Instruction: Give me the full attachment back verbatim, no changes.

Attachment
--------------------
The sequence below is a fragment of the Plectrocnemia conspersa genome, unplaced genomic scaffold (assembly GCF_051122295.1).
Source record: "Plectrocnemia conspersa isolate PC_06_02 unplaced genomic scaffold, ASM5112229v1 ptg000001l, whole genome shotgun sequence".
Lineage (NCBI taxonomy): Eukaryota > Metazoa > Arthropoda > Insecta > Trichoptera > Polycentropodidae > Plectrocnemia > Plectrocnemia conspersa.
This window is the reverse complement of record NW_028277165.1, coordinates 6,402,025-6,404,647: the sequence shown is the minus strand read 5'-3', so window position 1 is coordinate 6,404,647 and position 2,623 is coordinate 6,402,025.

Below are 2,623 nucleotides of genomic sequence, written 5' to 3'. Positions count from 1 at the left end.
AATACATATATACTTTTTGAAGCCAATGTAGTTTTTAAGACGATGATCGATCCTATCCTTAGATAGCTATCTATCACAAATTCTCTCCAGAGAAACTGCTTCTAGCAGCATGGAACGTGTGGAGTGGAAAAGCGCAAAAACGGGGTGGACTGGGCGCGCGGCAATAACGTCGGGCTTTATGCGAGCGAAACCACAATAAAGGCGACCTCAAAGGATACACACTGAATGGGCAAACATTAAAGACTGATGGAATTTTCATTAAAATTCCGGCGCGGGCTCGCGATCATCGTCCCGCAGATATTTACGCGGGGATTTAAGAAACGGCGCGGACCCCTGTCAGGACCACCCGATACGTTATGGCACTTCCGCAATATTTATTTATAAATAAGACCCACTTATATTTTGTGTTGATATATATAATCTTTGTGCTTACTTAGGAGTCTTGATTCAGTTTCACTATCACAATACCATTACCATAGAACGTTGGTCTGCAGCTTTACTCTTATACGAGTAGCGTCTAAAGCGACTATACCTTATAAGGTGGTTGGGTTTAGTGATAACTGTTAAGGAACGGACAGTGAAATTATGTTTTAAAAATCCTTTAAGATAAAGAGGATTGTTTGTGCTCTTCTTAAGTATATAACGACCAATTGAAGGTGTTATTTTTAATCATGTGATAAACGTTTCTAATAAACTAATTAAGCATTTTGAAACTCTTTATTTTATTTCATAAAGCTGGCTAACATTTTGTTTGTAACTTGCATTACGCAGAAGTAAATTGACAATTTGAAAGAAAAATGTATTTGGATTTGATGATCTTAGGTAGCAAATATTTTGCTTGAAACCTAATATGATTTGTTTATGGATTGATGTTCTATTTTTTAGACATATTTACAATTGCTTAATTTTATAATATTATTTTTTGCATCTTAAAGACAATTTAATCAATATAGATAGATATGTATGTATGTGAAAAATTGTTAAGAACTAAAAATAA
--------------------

The sequence below is a fragment of the Plectrocnemia conspersa genome, unplaced genomic scaffold (assembly GCF_051122295.1).
Source record: "Plectrocnemia conspersa isolate PC_06_02 unplaced genomic scaffold, ASM5112229v1 ptg000001l, whole genome shotgun sequence".
Lineage (NCBI taxonomy): Eukaryota > Metazoa > Arthropoda > Insecta > Trichoptera > Polycentropodidae > Plectrocnemia > Plectrocnemia conspersa.
This window is the reverse complement of record NW_028277165.1, coordinates 6,402,025-6,404,647: the sequence shown is the minus strand read 5'-3', so window position 1 is coordinate 6,404,647 and position 2,623 is coordinate 6,402,025.

Below are 2,623 nucleotides of genomic sequence, written 5' to 3'. Positions count from 1 at the left end.
AATACATATATACTTTTTGAAGCCAATGTAGTTTTTAAGACGATGATCGATCCTATCCTTAGATAGCTATCTATCACAAATTCTCTCCAGAGAAACTGCTTCTAGCAGCATGGAACGTGTGGAGTGGAAAAGCGCAAAAACGGGGTGGACTGGGCGCGCGGCAATAACGTCGGGCTTTATGCGAGCGAAACCACAATAAAGGCGACCTCAAAGGATACACACTGAATGGGCAAACATTAAAGACTGATGGAATTTTCATTAAAATTCCGGCGCGGGCTCGCGATCATCGTCCCGCAGATATTTACGCGGGGATTTAAGAAACGGCGCGGACCCCTGTCAGGACCACCCGATACGTTATGGCACTTCCGCAATATTTATTTATAAATAAGACCCACTTATATTTTGTGTTGATATATATAATCTTTGTGCTTACTTAGGAGTCTTGATTCAGTTTCACTATCACAATACCATTACCATAGAACGTTGGTCTGCAGCTTTACTCTTATACGAGTAGCGTCTAAAGCGACTATACCTTATAAGGTGGTTGGGTTTAGTGATAACTGTTAAGGAACGGACAGTGAAATTATGTTTTAAAAATCCTTTAAGATAAAGAGGATTGTTTGTGCTCTTCTTAAGTATATAACGACCAATTGAAGGTGTTATTTTTAATCATGTGATAAACGTTTCTAATAAACTAATTAAGCATTTTGAAACTCTTTATTTTATTTCATAAAGCTGGCTAACATTTTGTTTGTAACTTGCATTACGCAGAAGTAAATTGACAATTTGAAAGAAAAATGTATTTGGATTTGATGATCTTAGGTAGCAAATATTTTGCTTGAAACCTAATATGATTTGTTTATGGATTGATGTTCTATTTTTTAGACATATTTACAATTGCTTAATTTTATAATATTATTTTTTGCATCTTAAAGACAATTTAATCAATATAGATAGATATGTATGTATGTGAAAAATTGTTAAGAACTAAAAATAA